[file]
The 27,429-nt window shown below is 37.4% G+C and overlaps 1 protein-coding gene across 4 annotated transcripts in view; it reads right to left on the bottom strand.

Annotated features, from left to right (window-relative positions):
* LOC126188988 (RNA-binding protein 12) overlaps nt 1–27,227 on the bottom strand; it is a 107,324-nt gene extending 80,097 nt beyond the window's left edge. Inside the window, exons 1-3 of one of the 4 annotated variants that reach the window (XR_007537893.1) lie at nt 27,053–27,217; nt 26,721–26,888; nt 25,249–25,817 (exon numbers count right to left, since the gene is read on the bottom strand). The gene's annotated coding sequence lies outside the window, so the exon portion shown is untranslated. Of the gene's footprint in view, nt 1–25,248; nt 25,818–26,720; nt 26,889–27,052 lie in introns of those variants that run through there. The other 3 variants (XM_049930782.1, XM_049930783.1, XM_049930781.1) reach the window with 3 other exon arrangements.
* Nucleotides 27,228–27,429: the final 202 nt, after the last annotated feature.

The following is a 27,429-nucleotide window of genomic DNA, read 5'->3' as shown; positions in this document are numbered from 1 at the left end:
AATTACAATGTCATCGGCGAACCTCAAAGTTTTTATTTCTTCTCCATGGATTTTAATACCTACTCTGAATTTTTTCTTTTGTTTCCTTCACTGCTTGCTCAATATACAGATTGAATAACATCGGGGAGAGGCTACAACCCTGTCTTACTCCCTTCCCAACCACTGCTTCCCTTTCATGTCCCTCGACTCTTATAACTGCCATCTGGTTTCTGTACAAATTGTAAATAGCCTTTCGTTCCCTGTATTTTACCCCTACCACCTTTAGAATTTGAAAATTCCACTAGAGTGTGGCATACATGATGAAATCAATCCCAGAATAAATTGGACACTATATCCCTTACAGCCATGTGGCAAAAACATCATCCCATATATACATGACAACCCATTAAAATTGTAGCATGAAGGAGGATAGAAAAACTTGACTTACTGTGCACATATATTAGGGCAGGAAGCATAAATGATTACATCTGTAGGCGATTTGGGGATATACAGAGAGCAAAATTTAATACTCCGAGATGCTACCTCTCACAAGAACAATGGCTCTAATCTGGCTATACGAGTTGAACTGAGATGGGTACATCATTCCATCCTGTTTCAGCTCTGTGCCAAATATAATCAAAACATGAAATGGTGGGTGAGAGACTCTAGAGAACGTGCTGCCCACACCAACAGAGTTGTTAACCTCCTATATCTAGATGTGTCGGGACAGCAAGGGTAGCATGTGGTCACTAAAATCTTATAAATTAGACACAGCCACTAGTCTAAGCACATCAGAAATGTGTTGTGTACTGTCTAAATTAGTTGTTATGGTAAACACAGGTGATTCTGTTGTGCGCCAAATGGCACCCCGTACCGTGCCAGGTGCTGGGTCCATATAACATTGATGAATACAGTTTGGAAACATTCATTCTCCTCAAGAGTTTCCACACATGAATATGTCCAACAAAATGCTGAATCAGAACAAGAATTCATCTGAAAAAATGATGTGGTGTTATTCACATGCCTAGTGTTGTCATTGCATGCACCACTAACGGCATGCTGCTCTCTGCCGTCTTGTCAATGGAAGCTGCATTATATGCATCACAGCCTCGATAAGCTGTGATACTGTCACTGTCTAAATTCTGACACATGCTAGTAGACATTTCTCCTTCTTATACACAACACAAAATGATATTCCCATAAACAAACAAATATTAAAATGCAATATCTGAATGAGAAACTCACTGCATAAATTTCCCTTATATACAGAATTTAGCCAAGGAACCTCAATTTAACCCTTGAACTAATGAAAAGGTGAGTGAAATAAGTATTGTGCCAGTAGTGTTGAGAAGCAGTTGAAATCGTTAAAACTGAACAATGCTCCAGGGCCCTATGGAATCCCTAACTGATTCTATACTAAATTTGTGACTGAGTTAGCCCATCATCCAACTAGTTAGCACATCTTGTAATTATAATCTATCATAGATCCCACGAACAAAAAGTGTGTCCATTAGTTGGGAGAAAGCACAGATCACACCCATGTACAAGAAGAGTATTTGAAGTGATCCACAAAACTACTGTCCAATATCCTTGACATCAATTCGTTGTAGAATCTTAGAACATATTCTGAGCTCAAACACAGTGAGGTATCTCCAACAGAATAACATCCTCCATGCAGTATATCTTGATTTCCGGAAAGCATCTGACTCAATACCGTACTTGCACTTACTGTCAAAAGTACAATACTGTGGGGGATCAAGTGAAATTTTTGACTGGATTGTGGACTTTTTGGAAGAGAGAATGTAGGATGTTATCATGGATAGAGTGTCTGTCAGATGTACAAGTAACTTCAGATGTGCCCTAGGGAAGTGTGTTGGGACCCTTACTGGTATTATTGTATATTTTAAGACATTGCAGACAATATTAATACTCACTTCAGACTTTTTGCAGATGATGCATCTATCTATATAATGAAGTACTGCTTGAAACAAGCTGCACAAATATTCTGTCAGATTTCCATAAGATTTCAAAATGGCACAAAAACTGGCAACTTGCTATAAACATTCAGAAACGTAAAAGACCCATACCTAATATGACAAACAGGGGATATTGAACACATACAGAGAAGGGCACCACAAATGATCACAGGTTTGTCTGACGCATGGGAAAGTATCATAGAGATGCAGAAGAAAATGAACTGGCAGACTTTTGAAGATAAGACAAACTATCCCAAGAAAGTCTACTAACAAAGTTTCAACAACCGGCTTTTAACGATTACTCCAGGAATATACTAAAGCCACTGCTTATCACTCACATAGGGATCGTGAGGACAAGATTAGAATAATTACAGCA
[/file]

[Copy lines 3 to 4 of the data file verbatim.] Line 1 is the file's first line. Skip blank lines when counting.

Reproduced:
* LOC126188988 (RNA-binding protein 12) overlaps nt 1–27,227 on the bottom strand; it is a 107,324-nt gene extending 80,097 nt beyond the window's left edge. Inside the window, exons 1-3 of one of the 4 annotated variants that reach the window (XR_007537893.1) lie at nt 27,053–27,217; nt 26,721–26,888; nt 25,249–25,817 (exon numbers count right to left, since the gene is read on the bottom strand). The gene's annotated coding sequence lies outside the window, so the exon portion shown is untranslated. Of the gene's footprint in view, nt 1–25,248; nt 25,818–26,720; nt 26,889–27,052 lie in introns of those variants that run through there. The other 3 variants (XM_049930782.1, XM_049930783.1, XM_049930781.1) reach the window with 3 other exon arrangements.
* Nucleotides 27,228–27,429: the final 202 nt, after the last annotated feature.